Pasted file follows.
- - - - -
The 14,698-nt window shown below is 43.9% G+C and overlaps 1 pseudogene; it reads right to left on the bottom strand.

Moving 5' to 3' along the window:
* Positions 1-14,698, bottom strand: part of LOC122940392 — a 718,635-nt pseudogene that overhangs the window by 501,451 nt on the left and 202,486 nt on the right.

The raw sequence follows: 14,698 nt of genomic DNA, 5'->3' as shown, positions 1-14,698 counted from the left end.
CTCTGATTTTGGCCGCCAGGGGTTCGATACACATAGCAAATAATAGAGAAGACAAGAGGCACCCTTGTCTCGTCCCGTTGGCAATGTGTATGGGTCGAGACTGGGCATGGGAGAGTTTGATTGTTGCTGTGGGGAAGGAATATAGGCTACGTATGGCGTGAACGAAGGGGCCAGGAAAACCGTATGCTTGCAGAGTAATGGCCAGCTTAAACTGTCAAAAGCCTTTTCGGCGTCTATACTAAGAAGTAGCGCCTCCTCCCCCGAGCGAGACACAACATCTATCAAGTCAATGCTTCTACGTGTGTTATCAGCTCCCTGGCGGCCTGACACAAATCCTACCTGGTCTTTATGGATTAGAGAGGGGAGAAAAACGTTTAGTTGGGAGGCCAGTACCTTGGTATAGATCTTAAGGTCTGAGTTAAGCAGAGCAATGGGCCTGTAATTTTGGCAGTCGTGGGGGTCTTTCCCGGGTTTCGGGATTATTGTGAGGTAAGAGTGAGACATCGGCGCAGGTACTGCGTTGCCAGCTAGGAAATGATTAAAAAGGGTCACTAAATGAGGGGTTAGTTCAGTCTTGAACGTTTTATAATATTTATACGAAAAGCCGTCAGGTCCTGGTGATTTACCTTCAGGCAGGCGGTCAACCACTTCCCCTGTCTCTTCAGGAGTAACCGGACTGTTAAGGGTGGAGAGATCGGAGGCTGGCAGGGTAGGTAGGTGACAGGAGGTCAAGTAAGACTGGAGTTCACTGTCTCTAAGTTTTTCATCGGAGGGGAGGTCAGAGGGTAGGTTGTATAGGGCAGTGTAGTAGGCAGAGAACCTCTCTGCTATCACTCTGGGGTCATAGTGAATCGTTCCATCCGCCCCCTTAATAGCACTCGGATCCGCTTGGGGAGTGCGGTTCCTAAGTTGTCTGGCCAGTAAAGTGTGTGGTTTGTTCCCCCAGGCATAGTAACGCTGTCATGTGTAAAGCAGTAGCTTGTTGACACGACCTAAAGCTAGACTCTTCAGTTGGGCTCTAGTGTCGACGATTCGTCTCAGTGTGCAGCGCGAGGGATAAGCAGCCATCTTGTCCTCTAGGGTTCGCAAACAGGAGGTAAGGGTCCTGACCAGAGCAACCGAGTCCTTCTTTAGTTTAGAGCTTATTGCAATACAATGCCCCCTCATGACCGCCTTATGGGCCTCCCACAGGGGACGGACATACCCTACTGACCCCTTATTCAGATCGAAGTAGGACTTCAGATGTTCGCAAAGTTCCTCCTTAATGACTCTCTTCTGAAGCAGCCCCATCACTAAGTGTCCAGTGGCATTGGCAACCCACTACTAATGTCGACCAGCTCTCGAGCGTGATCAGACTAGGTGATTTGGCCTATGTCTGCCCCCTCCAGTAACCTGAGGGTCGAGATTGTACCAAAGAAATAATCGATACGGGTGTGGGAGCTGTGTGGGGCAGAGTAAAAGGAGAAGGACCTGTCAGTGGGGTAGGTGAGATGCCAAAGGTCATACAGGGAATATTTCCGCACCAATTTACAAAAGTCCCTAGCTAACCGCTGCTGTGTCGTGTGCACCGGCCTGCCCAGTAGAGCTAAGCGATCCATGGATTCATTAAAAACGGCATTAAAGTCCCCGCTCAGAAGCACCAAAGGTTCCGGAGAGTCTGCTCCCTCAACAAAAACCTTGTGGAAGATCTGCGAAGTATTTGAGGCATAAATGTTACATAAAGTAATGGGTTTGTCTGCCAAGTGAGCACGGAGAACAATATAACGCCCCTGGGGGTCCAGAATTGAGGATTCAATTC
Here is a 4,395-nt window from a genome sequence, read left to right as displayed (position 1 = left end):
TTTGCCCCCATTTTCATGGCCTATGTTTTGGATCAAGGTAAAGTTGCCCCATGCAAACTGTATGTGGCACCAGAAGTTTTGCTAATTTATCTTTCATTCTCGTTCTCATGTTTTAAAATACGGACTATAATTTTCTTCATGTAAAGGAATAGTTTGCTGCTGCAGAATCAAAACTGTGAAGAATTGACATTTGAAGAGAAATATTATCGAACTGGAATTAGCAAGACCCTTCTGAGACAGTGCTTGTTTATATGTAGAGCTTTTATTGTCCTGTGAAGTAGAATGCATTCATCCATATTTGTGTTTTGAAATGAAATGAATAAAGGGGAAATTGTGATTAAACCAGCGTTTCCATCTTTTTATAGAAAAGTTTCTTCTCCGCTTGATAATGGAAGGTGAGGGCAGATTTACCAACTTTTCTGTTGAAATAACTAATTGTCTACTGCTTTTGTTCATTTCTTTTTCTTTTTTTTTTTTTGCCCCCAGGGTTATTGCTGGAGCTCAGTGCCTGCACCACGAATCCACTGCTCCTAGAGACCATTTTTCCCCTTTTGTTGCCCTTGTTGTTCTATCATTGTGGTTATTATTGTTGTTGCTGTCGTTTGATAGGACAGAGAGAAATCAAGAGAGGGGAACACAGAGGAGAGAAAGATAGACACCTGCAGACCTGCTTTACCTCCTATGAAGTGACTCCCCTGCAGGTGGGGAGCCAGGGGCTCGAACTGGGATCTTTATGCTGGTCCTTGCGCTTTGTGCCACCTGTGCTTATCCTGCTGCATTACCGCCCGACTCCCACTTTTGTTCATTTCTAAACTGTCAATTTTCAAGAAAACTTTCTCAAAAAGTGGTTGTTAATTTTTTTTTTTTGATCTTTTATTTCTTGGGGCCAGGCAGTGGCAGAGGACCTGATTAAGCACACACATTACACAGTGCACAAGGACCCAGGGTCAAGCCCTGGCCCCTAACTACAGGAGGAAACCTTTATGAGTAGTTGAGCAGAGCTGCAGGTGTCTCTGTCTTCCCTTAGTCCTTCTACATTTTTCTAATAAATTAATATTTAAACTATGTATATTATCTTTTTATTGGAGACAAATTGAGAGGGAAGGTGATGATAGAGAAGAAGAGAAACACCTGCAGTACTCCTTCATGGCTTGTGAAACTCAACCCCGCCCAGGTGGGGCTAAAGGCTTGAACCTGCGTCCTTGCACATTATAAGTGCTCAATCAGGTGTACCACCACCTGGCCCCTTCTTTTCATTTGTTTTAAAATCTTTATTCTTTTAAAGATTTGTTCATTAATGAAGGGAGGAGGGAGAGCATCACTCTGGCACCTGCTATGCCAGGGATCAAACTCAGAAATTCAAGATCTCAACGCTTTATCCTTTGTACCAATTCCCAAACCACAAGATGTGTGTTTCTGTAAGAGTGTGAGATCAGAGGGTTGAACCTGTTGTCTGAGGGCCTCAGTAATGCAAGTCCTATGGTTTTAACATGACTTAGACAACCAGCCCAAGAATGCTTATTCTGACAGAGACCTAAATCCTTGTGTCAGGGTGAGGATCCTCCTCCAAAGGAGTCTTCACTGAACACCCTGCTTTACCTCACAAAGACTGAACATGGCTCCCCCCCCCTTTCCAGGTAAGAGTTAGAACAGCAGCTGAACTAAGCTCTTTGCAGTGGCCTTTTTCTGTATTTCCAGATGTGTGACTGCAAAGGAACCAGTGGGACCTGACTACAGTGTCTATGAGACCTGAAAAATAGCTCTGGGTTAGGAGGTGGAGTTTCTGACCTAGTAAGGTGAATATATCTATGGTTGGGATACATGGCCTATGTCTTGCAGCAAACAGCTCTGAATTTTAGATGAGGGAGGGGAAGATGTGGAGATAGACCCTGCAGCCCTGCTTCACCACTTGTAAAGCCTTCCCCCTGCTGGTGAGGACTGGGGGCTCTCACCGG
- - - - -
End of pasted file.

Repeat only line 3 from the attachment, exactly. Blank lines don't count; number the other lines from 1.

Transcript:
* Positions 1-14,698, bottom strand: part of LOC122940392 — a 718,635-nt pseudogene that overhangs the window by 501,451 nt on the left and 202,486 nt on the right.